For some umpires, referees, and other sports officials, working in professional sports is the biggest advancement. Some officials may advance through the high school and collegiate levels to reach the professional level. Some sports, such as baseball, have their own professional training schools that prepare aspiring umpires and officials for a career at the minor and major league levels. In this system, umpires begin their professional career officiating in the minor leagues and typically need 7 to 10 years of experience before moving up into the major leagues.

Standards for umpires and other officials become more stringent as the level of competition advances.

Other Experience for Umpires, Referees, and Other Sports Officials

Umpires, referees, and other sports official must have immense knowledge of the rules of the game they are officiating. Many officials gain the knowledge of the game by attending training sessions or camps that teach the important rules and regulations of the sport.

Some officials may also have gained this knowledge through years of playing the sport at some level. However, previous playing experience is not a requirement to become an umpire, referee, or other sports officials.

Important Qualities for Umpires, Referees, and Other Sports Officials

Communication skills. Umpires, referees, and other sports officials must have good communication skills because they inform athletes on the rules of the game and settle disputes between competing players. Some sports officials also must communicate violations and infractions to opposing team players, coaches, and spectators.

Decisionmaking skills. Umpires, referees, and other sports officials must observe play, assess various situations, and often make split-second decisions.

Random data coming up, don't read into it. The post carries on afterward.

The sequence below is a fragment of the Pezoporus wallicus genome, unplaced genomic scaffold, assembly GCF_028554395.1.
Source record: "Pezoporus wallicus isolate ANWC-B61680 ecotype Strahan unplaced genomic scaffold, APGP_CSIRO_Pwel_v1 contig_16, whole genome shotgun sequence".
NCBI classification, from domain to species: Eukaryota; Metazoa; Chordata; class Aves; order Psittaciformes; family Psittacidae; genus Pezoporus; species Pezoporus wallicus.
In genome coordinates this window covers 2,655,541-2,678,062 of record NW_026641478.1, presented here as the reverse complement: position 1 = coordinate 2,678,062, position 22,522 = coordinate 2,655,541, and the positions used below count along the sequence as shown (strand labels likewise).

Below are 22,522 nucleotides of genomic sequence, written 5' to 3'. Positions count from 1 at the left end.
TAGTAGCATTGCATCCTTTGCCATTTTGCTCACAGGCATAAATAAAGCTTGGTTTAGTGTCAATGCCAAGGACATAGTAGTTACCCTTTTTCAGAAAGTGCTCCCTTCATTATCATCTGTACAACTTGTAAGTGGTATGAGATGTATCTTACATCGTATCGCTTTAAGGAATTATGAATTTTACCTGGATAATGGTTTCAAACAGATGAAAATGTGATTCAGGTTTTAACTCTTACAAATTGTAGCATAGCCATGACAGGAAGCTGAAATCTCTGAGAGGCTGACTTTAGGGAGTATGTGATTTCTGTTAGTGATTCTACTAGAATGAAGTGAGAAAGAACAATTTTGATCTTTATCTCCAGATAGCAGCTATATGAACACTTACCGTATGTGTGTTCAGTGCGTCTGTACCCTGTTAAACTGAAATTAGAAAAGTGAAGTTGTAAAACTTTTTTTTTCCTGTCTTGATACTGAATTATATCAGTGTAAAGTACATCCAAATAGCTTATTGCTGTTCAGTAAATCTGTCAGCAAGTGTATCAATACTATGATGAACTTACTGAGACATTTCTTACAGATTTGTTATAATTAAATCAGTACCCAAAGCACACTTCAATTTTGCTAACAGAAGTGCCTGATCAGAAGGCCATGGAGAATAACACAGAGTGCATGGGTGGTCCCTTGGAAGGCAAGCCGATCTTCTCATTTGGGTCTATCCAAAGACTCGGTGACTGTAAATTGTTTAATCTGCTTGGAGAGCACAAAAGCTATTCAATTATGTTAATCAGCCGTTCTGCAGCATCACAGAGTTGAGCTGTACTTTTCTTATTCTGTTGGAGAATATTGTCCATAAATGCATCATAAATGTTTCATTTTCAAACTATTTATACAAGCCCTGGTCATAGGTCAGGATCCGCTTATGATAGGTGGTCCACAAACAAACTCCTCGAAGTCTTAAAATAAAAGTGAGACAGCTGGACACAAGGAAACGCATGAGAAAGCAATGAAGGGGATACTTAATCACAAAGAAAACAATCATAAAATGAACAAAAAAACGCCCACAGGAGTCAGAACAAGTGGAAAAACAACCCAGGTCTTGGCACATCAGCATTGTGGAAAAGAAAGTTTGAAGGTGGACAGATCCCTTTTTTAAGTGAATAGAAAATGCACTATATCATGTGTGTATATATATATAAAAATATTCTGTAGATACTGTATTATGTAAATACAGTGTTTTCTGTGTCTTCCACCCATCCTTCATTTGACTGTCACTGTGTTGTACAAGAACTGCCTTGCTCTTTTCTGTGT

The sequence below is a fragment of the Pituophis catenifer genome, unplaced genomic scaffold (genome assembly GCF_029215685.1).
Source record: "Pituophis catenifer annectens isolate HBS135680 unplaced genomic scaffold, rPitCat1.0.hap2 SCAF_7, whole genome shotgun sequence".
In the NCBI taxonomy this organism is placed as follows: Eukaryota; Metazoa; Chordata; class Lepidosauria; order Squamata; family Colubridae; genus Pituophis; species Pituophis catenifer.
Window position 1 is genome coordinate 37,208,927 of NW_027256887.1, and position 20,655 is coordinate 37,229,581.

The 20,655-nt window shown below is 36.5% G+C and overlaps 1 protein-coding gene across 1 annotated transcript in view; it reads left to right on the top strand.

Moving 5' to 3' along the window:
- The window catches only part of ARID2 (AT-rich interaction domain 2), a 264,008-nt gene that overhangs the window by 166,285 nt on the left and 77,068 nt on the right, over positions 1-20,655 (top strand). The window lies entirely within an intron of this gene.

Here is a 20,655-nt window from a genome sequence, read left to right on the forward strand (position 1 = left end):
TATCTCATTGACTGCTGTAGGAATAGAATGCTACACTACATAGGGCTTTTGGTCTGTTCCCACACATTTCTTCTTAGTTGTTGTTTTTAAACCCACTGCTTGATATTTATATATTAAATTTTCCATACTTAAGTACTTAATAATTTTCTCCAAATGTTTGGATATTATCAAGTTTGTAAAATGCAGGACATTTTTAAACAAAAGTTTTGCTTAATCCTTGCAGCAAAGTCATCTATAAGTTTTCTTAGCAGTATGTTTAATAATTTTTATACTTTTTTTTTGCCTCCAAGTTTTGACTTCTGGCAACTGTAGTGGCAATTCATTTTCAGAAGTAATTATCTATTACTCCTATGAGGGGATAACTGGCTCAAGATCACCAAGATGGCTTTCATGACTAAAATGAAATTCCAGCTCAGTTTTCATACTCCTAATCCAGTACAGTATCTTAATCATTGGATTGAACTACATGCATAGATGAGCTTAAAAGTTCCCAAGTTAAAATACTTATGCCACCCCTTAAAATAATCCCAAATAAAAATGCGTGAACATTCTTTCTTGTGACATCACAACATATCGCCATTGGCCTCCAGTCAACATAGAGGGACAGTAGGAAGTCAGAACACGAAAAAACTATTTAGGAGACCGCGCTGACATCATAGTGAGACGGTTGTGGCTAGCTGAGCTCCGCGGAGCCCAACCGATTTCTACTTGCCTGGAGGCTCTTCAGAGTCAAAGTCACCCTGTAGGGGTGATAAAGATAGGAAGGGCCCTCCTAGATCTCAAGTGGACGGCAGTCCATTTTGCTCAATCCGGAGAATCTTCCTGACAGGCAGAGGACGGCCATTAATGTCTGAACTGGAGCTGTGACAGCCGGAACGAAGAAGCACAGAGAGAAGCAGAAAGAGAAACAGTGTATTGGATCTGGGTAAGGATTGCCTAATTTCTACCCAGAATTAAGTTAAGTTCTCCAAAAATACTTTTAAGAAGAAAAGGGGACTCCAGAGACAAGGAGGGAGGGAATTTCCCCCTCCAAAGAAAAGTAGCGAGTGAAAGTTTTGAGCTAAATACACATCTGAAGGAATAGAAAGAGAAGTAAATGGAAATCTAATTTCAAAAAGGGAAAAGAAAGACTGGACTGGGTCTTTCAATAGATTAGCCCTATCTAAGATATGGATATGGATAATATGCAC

Good vision. Umpires, referees, and other sports officials must have good vision to view infractions and determine any violations during play. In some sports, such as diving or gymnastics, sports officials must also be able to clearly observe an athlete’s form for imperfections.

Stamina. Many umpires, referees, and other sports officials are required to stand, walk, run, or squat for long periods during games and events.

Teamwork. Because many umpires, referees, and other sports officials work in teams to officiate a game, the ability to cooperate and come to a mutual decision is essential.

Umpire, Referee, and Other Sports Official Salaries[About this section] [More salary/earnings info] [To Top]

The median annual wage for umpires, referees, and other sports officials was $24,870 in May 2015. The median wage is the wage at which half the workers in an occupation earned more than that amount and half earned less. The lowest 10 percent earned less than $17,890, and the highest 10 percent earned more than $57,750.

In May 2015, the median annual wages for umpires, referees, and other sports officials in the top industries in which they worked were as follows: